Synopsis: Two Blocks from Slab Town is based on the actual events of Cissy, an eight year old girl, growing up in a Southern, rural town during the 1960’s. Her father was a World War II veteran suffering from a post traumatic stress disorder. Cissy lives two blocks from Slab Town, an area where homes were made out of rough, slabs of wood. These huts provided little protection from its predatory environment, animal as well as human. Cissy's mother was a clairvoyant, while her father was a clairsentient. She was able to survive and protect those around her by unleashing her sixth sense. As Cissy, I was glad to have this experience. I learned that a single flame can cut through the darkness making its own path.
Two Blocks from Slab TownWalk! Do Not Run! (part two)by Saturna Brown
Posted: 13:00 March 15, 2009
In nature there are neither rewards nor punishments, there are consequences. (Robert Greene Ingersoll, 1833-1899)
Wild dogs were common in Slab Town. Everyone carried a hammer in their belt loop or used a chain for a belt.
Well, I was out of luck with having something to use for protection. A flash of using my bare hands flitted into my mind's eye. I actually felt the dog's hair and rushing blood as I imagined squeezing the life out of it. It's saliva oozed on my bare hands.
What kind of game was circling in my head? Why would I imagine this? I was a little girl. I should be wetting my underwear any second!
The dog continued to growl moving closer and closer. I began to feel foreign to myself. A powerful force began to submerge, just about ready to take over. As a child I did not understand this and was not ready for it. Later, as an adult, I would refer to this supernatural feeling as 'the beast.'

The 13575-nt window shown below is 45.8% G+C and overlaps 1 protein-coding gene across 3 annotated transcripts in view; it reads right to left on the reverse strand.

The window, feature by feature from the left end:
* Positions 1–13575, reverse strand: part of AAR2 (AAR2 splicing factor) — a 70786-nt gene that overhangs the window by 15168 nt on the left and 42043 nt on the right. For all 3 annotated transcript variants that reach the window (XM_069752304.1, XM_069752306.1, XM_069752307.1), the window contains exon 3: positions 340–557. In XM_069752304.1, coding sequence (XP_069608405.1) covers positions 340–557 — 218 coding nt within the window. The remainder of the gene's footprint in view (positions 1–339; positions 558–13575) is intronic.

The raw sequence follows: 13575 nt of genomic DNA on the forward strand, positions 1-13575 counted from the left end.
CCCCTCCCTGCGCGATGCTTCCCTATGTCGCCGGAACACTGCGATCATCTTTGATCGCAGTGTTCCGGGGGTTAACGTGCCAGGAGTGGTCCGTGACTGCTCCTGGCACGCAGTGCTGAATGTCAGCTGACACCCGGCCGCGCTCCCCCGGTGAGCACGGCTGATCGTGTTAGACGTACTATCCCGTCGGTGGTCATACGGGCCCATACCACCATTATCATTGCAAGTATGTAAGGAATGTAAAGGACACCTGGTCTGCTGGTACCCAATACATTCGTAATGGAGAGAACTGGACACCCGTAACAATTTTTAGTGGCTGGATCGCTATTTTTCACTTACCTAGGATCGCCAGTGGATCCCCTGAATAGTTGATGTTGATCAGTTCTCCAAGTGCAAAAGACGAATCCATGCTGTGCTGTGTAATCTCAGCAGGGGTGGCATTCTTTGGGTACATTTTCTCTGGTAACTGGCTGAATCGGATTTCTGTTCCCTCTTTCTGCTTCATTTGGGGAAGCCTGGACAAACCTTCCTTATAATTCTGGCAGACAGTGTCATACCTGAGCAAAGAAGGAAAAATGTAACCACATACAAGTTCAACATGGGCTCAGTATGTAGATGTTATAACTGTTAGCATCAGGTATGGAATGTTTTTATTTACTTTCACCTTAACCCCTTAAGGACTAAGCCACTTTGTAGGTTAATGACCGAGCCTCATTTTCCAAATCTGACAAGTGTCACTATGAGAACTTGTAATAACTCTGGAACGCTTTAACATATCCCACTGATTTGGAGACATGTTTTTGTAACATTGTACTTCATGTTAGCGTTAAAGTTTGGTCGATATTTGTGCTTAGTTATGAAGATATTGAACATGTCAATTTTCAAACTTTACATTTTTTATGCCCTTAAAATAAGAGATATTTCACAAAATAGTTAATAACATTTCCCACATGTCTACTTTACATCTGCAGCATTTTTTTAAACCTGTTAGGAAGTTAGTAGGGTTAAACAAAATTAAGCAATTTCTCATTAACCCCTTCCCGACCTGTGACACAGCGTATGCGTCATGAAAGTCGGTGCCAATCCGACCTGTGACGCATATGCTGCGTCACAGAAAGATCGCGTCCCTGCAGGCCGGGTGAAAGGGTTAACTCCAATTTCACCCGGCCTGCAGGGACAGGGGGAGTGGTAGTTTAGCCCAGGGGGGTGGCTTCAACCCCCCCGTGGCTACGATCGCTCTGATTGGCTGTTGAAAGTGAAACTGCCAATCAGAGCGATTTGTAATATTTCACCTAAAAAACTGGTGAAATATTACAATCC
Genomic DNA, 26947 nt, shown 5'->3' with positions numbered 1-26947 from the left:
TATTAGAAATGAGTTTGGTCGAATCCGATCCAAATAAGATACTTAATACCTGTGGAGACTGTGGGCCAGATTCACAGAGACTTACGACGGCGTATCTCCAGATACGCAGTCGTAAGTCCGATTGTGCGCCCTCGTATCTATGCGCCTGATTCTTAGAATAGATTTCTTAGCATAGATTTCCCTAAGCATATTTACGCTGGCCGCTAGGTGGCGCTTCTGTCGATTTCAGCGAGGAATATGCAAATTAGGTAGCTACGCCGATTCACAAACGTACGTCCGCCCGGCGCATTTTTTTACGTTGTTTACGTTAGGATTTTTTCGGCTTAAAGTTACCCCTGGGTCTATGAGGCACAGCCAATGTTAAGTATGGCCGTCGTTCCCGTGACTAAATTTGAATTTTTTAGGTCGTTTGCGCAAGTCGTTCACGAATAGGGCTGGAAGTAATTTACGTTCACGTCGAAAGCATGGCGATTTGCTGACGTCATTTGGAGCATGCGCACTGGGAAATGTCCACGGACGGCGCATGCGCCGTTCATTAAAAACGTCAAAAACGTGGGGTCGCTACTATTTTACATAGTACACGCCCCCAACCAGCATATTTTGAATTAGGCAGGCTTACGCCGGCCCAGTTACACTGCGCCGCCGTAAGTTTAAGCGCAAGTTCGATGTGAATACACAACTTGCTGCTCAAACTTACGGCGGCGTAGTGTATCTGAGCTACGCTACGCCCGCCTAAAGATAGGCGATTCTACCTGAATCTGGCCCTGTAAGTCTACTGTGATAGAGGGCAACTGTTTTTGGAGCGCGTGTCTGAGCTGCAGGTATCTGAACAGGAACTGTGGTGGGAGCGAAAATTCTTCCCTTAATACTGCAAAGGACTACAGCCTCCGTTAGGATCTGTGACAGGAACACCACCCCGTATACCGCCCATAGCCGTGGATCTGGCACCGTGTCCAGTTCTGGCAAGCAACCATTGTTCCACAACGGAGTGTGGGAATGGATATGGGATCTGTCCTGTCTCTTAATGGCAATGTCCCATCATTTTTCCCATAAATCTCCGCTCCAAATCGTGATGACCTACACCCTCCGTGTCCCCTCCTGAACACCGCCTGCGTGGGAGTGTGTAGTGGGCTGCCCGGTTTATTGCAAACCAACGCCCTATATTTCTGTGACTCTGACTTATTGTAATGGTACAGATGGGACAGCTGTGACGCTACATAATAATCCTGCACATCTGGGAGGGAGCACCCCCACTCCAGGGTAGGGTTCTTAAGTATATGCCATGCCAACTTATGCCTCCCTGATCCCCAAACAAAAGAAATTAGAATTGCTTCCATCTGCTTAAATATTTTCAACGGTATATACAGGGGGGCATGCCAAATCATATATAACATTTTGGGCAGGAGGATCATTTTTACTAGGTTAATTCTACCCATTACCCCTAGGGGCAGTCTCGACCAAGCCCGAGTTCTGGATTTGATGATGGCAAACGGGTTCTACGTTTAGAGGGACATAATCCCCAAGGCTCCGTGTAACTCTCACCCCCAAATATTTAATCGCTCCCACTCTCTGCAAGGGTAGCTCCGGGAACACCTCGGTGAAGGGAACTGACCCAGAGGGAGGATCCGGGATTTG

Suddenly, a gray car appeared out of thin air. The car shielded us from the dog. A blonde-haired woman rolled down her window and said, "Start walking! Don't run!
It will chase you."
I had an odd feeling about this woman. It was like we had met before.
Joey and I walked away. When we far enough, I glanced over my shoulder. The car and the dog had vanished.
We were tired and thirsty when we reached our yard. I told Joey he could go first and use the toilet.
"Too late," he whimpered.
I sniffed! Yes, he did it all right.
"Sh-h-h, it's okay," I whispered. "I'm not going to tell Mother. Wait near the bathroom window and I'll help you crawl in."
When I entered the kitchen, Mother was making a pot of tea using tea leaves and not the bags. This meant only one thing. Guests would be arriving soon for Mother to read their fortunes.
She never charged to read anyone's future, but it was customary for her clients to bring something with them. It could be anything from a bag of used clothing, baked goods or a box of tea leaves.
Mother was Canadian and had English and Spanish origins. Her dark hair, brown eyes and light olive skin clearly indicated her Spanish roots. Father had met Mother during World War II when he was briefly stationed in Canada. They fell in love and were married in Montreal. When the war was over for my father, he moved back to his native hometown of Plant City, Florida. Mother always despised the heat of the tropical weather and dreamed of snowy days and sleigh rides on frosty nights.
Her mother, had been English, passed on the gift of reading tea leaves to all three of her daughters. Since I was Mother's only daughter, she had tried to teach me, but I did not possess this unique gift.
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